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to my taste, and I will add to every genuina Caledo. nian taste) with the simple pathos, or rustic sprightliness of our native music, than any English verses whatever.

The very name of Peter Pindar is an acquisition to your work. His Gregory is beautiful. I have tried to give you a set of stanzas in Scots, on the same subject, which are at your service. Not that I intend to enter the lists with Peter : that would be presumption indeed. My song, though much inferior in poetic merit, has I think more of the ballad simplicity in it.

.............. .

LORD GREGORY.
O MIRK, mirk is this midnight hour,

And loud the tempest's roar ;
A waefu' wanderer seeks thy tow'r,

Lord Gregory, ope thy door.

An exile frae her father's ha',

And a' for loving thee;
At least some pity on me shaw,

If love it may na be.

Lord Gregory, mind'st thou not the grove

By bonnie Irwine side,
Where first I own’d that virgin-love

I lang, lang had denied ?

How aften didst thou pledge and vow

Thou wad for ay be mine ;

And my fond heart, itsel sae true,

It ne'er mistrusted thine.

Hard is thy heart, Lord Gregory,

And Ainty is thy breast :
Thou dart of heav'n that flashest by,

() wilt thou give me rest !

Ye mustering thunders from above

Your willing victim see!
But spare and pardon my fause love,

His wrangs to heaven and me !*
The song of Dr Walcott, on the same subject, is as follows:
Ah! ope, Lord Gregory, thy door !

A midnight wanderer sighs ;
Hard rush the rains, the tempests roar,

And lightnings cleave the skies.

Who comes with woe at this drear night

A pilgrim of the gloom?
If she whose love did once delight,

My cot shall yield her room.

Alas! thou heard'st a pilgrim mourn,

That once was priz'd by thee ;
Think of the ring by yonder burn

Thou gav'st to love and me.

But should'st thou not poor Marian know,

I'll turn my feet and part:
And think the storms that round me blow,

Far kinder than thy heart.

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It is but doing justice to Dr Walcott to mention, that his song is the original. Mr Burns saw it, liked it, and immediately wrote the other on the same subject, which is derived from an Cold Scottish ballad of uncertain origin,

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My most respectful compliments to the honourable gentleman who favoured me with a postscript in your last. He shall hear from me and receive his MSS. soon.

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O MARY, at thy window be,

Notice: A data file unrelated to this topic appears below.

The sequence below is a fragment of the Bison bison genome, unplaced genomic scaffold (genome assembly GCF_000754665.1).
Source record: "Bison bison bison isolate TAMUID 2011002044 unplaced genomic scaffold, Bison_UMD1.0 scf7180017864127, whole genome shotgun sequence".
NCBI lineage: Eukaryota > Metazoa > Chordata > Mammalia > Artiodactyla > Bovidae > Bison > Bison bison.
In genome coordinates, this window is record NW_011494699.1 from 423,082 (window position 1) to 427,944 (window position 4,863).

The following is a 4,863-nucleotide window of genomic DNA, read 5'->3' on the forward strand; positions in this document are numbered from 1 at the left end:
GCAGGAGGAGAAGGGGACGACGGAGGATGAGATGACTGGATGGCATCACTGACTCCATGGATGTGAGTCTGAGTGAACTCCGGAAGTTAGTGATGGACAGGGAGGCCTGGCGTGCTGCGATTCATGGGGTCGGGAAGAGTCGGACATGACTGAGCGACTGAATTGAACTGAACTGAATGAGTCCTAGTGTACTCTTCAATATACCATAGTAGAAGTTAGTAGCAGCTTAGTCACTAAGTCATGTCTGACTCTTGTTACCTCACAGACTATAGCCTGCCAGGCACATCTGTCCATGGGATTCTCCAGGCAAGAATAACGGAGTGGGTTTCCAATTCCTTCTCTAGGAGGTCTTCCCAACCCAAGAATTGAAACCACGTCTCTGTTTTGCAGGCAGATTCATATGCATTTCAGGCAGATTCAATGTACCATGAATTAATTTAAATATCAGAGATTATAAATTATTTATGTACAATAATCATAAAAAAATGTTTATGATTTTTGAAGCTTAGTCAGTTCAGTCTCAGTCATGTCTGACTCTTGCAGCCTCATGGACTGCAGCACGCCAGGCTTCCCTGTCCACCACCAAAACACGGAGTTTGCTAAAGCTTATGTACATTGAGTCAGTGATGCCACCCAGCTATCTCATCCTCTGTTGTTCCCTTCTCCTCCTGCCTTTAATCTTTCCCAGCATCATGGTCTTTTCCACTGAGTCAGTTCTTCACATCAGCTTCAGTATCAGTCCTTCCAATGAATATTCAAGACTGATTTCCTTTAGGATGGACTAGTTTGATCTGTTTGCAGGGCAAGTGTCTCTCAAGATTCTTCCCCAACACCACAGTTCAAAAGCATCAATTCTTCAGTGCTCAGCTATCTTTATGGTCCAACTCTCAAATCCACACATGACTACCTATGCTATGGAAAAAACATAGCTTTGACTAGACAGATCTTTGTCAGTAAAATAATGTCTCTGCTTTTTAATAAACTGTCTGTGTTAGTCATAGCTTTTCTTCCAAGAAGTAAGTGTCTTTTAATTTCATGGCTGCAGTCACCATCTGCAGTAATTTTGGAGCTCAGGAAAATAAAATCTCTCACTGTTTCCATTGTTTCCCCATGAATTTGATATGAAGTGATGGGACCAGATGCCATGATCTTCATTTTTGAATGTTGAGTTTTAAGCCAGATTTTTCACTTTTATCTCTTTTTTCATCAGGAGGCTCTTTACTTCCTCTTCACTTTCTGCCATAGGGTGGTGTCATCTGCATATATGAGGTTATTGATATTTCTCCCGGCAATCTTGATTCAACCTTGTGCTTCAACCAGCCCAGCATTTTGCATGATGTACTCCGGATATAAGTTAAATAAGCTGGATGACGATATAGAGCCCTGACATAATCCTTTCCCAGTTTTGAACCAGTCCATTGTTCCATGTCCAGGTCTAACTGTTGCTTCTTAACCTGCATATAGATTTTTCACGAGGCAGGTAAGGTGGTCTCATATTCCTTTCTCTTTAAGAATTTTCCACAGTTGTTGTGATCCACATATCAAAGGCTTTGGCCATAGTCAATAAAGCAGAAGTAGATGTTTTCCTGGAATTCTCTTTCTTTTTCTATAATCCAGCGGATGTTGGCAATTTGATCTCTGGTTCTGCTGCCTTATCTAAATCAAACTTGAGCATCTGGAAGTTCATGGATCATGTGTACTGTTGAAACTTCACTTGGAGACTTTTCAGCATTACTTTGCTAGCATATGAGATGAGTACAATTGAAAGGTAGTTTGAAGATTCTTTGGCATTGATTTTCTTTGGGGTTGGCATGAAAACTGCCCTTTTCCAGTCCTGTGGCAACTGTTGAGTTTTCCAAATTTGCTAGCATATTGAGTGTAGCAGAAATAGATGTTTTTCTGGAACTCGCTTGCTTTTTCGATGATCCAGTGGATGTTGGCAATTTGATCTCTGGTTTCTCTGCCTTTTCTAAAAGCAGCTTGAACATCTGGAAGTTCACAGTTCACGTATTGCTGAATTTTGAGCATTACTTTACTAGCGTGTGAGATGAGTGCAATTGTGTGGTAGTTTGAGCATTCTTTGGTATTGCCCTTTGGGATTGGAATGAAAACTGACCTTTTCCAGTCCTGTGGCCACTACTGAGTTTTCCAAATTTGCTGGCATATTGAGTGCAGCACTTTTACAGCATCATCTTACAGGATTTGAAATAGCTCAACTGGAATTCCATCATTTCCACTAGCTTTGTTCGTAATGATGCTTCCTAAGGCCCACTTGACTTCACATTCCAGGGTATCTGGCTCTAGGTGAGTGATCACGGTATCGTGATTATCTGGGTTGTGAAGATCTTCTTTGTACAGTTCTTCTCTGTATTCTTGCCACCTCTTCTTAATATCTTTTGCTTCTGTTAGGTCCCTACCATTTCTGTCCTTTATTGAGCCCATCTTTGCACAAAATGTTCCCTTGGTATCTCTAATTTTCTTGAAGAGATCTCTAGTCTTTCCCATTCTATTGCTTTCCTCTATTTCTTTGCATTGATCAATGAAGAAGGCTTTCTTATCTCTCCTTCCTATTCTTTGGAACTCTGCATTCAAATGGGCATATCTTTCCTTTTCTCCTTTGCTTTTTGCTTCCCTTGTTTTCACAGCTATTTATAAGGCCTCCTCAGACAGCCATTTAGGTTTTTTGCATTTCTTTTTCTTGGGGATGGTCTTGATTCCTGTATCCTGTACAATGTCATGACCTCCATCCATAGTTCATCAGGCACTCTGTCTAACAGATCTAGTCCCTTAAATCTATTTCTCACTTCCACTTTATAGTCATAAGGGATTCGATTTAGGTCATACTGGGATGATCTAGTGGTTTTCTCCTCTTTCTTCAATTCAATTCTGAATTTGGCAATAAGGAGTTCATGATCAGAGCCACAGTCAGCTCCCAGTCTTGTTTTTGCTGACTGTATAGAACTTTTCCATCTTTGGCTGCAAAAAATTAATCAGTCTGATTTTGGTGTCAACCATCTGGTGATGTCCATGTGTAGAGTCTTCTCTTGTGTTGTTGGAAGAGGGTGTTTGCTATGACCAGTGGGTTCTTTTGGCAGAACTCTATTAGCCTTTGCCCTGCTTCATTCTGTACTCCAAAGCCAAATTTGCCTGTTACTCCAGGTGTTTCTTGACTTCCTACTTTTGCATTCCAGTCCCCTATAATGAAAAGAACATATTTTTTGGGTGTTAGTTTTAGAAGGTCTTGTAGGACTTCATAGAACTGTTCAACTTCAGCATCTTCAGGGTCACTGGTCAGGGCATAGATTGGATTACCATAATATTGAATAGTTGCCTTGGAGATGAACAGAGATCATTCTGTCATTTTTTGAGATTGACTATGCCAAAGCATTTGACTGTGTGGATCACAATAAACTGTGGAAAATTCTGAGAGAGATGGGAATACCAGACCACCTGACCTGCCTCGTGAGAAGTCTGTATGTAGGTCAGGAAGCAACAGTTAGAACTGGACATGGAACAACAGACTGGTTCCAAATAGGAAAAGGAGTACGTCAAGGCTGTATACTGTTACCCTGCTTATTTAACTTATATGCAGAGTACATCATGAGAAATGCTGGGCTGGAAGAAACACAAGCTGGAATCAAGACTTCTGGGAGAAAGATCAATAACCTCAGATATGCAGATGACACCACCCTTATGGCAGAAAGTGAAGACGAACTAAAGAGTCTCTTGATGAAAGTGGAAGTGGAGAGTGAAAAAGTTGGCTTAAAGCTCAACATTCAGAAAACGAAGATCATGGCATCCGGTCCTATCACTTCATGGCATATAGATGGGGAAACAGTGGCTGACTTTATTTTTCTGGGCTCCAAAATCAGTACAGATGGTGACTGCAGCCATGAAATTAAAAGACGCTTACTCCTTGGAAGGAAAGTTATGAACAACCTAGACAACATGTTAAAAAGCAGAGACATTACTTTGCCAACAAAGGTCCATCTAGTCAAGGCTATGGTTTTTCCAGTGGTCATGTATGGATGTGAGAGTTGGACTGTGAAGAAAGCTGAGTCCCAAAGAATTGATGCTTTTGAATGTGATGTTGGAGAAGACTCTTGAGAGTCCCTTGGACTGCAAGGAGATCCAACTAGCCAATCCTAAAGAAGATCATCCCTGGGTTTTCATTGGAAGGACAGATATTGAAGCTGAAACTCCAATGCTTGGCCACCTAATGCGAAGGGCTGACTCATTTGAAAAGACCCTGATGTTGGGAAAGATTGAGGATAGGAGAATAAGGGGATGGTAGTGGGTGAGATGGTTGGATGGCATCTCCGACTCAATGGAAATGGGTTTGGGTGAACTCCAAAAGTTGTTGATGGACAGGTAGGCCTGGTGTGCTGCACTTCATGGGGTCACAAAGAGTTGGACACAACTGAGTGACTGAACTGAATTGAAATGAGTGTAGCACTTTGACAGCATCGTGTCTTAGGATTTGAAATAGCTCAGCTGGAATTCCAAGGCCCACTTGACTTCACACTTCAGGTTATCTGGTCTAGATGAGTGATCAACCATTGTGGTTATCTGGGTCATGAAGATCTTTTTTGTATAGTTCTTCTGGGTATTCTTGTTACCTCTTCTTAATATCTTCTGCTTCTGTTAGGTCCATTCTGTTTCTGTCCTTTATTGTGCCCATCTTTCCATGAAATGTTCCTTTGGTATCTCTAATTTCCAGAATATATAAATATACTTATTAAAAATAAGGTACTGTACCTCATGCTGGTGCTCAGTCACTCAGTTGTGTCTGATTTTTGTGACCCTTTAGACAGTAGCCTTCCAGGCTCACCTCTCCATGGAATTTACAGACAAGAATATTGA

It is the wish'd, the trysted hour !
Those smiles and glances let me see,

That make the miser's treasure poor :
How blithly wad I bide the stoure,

A weary slave frae sun to sun ;
Could I the rich reward secure,

The lovely Mary Morison.

Yestreen when to the trembling string,

The dance gaed thro' the lighted ha', ;
To thee my fancy took its wing,
I sat, but neither heard or saw..

Tho' this was fair, and that was braw,

And yon the toast of a the town,
I sigh’d, and said amang them a',

“ Ye are nae Mary Morison.” , ac

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O'Mary, canst thou wreck his peace,"

Wha for thy sake wad gladly die?
Or canst thou break that heart of his,

Whase only faut is loving thee ?
If love for love thou wilt na gie,

At least be pity to me shown;
A thought ungentle canna be
• The thought o' Mary Morison.

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MY DEAR SIR,

The song prefixed is one of my juvenile works. I leave it in your hands. I do not think it very remarkable, either for its merits or demerits. It is im. possible (at least I feel it so in my stinted powers) to be always original, entertaining, and witty.

What is become of the list, &c. of your songs? I shall be out of all temper with you by-and-by. I have always looked upon myself as the prince of indolent correspondents, and valued myself accordingly; and I will not, cannot bear rivalship from you, nor any body else.

No. XIV.
MR BURNS to MR THOMSON.

March, 1793
WANDERING WILLIE.

Here awa, there awa, wandering Willie,

Now tired with wandering, haud awa hame ; Come to my bosom, my ae only dearie,

And tell me thou bring'st me my Willie the same.

Loud blew the cauld winter winds at our parting;

It was nae the blast brought the tear in my c'e: Now welcome the simmer, and welcome my Willie;

The simmer to nature, my Willie to me.

Ye hurricanes, rest in the cave o' your slumbers !

O how your wild 'horrors a lover alarms! Awaken ye breezes ! row gently ye billows !

And waft my dear laddie ance mair to my arms!

But if he's forgotten his faithfullest Nannie,

O still flow between us, thou wide roaring main! May I never see it, may I never trów it, But, dying, believe that my Willie's my ain!

............ I leave it to you, my dear . Sir, to determine - whether the above, or the old Thro' the lang Muira, be the best.

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